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$$\int^{\infty}_0 \frac{\log t+\Gamma (0,t) + \gamma}{e^t-1}~dt=\sum_{k = 2}^{\infty} \frac{(-1)^k \zeta(k)}{k-1}=1.2577468869$$

Here $\gamma$ -Euler constant, $\Gamma (0,t)$ - incomplete gamma function:

$$\Gamma (0,t)=\int_t^{\infty} \frac{e^{-p}}{p} dp=\cfrac{\exp(-t)}{t+1-\cfrac{1}{t+3-\cfrac{4}{t+5-\cfrac{9}{t+7-\cdots}}}}$$

What is so special about this integral? None of the terms converge on their own, according to WolframAlpha:

$$\int^{\infty}_0 \frac{\log t}{e^t-1} ~dt \to \infty$$

$$\int^{\infty}_0 \frac{\Gamma(0,t)}{e^t-1} ~dt \to \infty$$

$$\int^{\infty}_0 \frac{\gamma}{e^t-1} ~dt \to \infty$$

Moreover, no two terms together converge (again, according to WolframAlpha).

This integral is equal to another integral and several infinite series:

$$\int^{\infty}_0 \frac{\log t+\Gamma (0,t) + \gamma}{e^t-1}~dt=$$

$$=\frac{\pi^2}{4}-1-4\int_{0}^{\infty} \frac{\arctan x}{1+x^{2}} \frac{dx}{e^{\pi x}+1}=\sum_{k=1}^{\infty} \frac{\ln (1+\frac{1}{k})}{k}=\sum_{k = 2}^{\infty} \frac{(-1)^k \zeta(k)}{k-1}$$

See this answer and this answer for clarification.


And now proof. See this question for the proof of the following integral:

$$\int^1_0 \frac{\log^n x}{1-x}dx=(-1)^n~ n!~ \zeta(n+1)$$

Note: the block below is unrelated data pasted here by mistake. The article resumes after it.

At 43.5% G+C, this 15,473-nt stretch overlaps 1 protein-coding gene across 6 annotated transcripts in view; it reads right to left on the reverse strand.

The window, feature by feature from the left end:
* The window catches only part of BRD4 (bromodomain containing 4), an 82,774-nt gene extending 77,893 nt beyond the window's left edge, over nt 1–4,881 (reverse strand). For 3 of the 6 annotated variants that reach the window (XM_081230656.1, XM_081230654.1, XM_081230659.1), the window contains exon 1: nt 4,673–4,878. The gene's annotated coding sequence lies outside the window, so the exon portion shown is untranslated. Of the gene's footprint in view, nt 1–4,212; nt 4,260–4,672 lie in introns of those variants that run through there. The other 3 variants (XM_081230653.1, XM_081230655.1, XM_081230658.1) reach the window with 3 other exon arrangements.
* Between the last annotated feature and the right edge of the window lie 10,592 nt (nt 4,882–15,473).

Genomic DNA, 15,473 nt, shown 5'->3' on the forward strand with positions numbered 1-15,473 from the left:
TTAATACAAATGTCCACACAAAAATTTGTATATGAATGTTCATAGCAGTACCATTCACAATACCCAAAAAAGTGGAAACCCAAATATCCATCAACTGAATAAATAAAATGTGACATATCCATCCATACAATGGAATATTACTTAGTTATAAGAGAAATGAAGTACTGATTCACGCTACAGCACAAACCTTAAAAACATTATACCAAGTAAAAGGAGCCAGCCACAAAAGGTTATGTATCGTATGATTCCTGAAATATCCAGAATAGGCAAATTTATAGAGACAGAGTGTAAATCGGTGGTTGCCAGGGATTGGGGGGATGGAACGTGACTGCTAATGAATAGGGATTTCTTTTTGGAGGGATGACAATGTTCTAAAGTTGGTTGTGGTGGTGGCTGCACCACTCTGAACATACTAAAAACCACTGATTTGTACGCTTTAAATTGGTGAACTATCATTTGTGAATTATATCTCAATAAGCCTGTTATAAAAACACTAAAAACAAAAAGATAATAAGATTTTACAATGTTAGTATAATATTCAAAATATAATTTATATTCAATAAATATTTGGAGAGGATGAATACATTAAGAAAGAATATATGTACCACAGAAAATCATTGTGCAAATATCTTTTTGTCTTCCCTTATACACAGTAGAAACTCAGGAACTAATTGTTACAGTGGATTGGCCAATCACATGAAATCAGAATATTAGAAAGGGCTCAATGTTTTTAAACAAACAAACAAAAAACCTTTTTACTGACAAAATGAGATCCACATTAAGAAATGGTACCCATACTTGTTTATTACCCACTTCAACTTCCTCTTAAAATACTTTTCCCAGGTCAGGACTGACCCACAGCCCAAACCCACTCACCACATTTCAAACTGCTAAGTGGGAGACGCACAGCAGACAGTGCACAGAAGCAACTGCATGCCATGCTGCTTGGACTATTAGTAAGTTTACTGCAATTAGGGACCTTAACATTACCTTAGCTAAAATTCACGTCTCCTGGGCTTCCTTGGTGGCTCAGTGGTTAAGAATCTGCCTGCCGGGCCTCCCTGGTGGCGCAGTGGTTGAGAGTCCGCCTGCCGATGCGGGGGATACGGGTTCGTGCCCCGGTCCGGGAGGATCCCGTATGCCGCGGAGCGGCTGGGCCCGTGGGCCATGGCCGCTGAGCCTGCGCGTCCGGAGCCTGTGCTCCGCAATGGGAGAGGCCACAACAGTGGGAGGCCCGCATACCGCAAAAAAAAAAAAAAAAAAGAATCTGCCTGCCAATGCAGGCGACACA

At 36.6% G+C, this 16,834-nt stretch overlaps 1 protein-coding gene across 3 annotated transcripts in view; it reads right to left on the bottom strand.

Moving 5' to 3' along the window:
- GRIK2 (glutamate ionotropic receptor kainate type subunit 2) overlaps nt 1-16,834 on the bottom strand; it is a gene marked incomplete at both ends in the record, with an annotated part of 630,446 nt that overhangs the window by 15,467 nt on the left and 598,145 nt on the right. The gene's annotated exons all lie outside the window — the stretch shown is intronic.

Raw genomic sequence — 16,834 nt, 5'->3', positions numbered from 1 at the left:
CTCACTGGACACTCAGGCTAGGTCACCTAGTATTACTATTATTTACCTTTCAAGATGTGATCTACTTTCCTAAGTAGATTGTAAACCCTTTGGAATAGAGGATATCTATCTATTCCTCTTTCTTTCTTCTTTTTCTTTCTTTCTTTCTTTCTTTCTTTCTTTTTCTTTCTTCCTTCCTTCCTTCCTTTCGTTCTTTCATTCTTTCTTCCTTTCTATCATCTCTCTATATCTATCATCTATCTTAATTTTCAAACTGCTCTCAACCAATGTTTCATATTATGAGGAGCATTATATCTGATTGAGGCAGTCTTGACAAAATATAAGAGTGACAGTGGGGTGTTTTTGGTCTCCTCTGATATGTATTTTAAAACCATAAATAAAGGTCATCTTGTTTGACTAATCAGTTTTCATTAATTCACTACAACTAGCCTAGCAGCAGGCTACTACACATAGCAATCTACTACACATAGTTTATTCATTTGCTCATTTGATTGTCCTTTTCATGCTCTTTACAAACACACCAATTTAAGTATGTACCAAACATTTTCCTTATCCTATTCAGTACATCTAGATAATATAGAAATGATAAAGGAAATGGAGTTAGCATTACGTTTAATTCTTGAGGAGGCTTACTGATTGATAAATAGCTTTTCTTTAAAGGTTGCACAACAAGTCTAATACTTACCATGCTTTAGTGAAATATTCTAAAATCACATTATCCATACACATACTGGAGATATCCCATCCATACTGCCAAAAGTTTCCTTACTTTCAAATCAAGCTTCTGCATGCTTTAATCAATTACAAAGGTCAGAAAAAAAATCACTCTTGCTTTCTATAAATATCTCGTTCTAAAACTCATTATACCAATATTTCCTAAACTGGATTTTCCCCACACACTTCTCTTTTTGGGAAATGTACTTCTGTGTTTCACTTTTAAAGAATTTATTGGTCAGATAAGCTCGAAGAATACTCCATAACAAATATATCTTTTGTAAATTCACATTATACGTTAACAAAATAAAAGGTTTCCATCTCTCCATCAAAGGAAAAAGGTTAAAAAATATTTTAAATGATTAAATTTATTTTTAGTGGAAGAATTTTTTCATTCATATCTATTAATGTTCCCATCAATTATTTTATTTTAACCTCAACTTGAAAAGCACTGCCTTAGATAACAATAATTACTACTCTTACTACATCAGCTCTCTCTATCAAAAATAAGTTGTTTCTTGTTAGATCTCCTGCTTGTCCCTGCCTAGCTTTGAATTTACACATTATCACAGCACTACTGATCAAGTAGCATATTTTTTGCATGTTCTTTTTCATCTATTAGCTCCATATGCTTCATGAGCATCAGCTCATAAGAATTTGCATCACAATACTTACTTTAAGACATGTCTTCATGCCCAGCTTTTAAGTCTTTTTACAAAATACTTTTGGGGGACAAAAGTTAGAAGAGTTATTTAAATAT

Now we change the variable under the integral:

$$\log x=-t$$

$$\int^{\infty}_0 \frac{(-1)^n t^n \exp(-t)}{1-\exp(-t)}dt=(-1)^n~ n!~ \zeta(n+1)$$

Now we divide both sides by $n!~n$ and sum from $n=1$ to $\infty$:

$$\sum_{n=1}^{\infty} \frac{(-1)^n t^n }{n!n}=-\log t-\Gamma (0,t) - \gamma$$

See WolframAlpha.

Finally, we can write:

$$-\int^{\infty}_0 \frac{\exp(-t)}{1-\exp(-t)} (\log t+\Gamma (0,t) + \gamma)~dt=\sum_{n = 1}^{\infty} \frac{(-1)^n \zeta(n+1)}{n}$$

$$\int^{\infty}_0 \frac{\log t+\Gamma (0,t) + \gamma}{e^t-1}~dt=\sum_{n = 2}^{\infty} \frac{(-1)^n \zeta(n)}{n-1}$$

The rest of the equalitites, including the numerical value of the integral follows from this one.

Is it a known integral? Have you seen it before? Some reference of other proofs would be nice, since I don't know if anyone tried to prove it the same way

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  • $\begingroup$ Yes, yes and maybe, one cannot really know when and if some integral is "more interesting" or "more useful" than some other. $\endgroup$ – Von Neumann Mar 3 '16 at 9:55
  • $\begingroup$ Can you provide some reference? $\endgroup$ – Yuriy S Mar 3 '16 at 10:00

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